The events include golf, rifle shooting, swimming, badminton, volleyball, wrestling, basketball and athletics, as well as canoeing and kayaking in Welland.

Just over 2,000 athletes will be housed at McMaster University, said Cvitkovic. Hamilton will host the soccer action at Ron Joyce Stadium, softball at Turner Park, lacrosse at Harry Howell Arena in Flamborough and 3-D archery at the Hamilton Angling and Hunting Association.

Cvitkovic said McMaster University has already given a break on the cost to use its facilities. As part of his request to the city, Cvitkovic wanted the fees waved to use its recreation facilities.

If Hamilton doesn’t provide the money, Cvitkovic said the games’ organizers will be unable to have its cultural village at McMaster University. The other village will be established at York University.

The village, said Cvitkovic, is projected to host 5,000 people each day to view First Nations, Inuit and Metis performers, offer cultural workshops, and enjoy indigenous food. There will be nightly fireworks and medal presentations, he said.

Members of the audit, finance and administration committee referred the request to the city’s grants application staff for review.

 

Hamilton politicians consider funding 2017 North American Indigenous Games

News Nov 21, 2016 by Kevin Werner Stoney Creek News

Hamilton will be hosting for the first time ever the North American Indigenous Games next July.

But it will cost taxpayers about $250,000 for Hamilton’s share of the week-long event.

Michael Cvitkovic, general manager of the games, requested from the city $100,000 in funds, plus another $250,000 in in-kind services.  He said the funding will help cover the cost of creating one of two cultural villages in Hamilton.

The games, to be held in Ontario for the first time in the NAIG’s 25-year history and first time outside of Western Canada, will be based in Toronto. It will offer 14 sports using the Pan Am facilities that were built for the successful 2015 games across the Greater Toronto Area.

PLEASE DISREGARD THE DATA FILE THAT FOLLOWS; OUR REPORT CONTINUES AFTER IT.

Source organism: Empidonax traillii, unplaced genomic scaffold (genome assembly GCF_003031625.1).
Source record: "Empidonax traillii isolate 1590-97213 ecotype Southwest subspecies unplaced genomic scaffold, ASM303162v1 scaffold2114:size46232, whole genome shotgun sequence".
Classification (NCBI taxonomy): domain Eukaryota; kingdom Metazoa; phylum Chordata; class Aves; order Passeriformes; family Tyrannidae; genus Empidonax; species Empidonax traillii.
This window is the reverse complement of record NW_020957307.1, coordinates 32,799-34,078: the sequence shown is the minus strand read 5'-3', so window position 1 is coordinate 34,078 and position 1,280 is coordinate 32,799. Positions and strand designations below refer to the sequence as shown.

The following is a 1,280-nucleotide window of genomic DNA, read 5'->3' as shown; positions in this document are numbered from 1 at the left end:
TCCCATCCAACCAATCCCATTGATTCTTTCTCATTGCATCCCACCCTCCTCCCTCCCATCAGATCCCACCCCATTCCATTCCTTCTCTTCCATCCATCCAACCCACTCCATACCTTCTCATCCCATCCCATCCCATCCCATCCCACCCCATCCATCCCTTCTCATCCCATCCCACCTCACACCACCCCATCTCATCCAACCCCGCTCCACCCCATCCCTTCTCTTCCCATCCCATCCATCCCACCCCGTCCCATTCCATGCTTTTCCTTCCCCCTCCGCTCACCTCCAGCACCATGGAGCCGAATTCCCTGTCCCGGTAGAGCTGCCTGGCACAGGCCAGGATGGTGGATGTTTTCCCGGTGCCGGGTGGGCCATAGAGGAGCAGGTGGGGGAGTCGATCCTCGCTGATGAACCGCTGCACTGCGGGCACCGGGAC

The games, which were awarded to Toronto in June 2015, will have 5,250 participants from 13 provinces and 13 regions of the United States. The budget is about $10.4 million for the event scheduled for July 16 to 23. The games are held every four years.

The events include golf, rifle shooting, swimming, badminton, volleyball, wrestling, basketball and athletics, as well as canoeing and kayaking in Welland.

Just over 2,000 athletes will be housed at McMaster University, said Cvitkovic. Hamilton will host the soccer action at Ron Joyce Stadium, softball at Turner Park, lacrosse at Harry Howell Arena in Flamborough and 3-D archery at the Hamilton Angling and Hunting Association.

Cvitkovic said McMaster University has already given a break on the cost to use its facilities. As part of his request to the city, Cvitkovic wanted the fees waved to use its recreation facilities.

If Hamilton doesn’t provide the money, Cvitkovic said the games’ organizers will be unable to have its cultural village at McMaster University. The other village will be established at York University.

The village, said Cvitkovic, is projected to host 5,000 people each day to view First Nations, Inuit and Metis performers, offer cultural workshops, and enjoy indigenous food. There will be nightly fireworks and medal presentations, he said.

Members of the audit, finance and administration committee referred the request to the city’s grants application staff for review.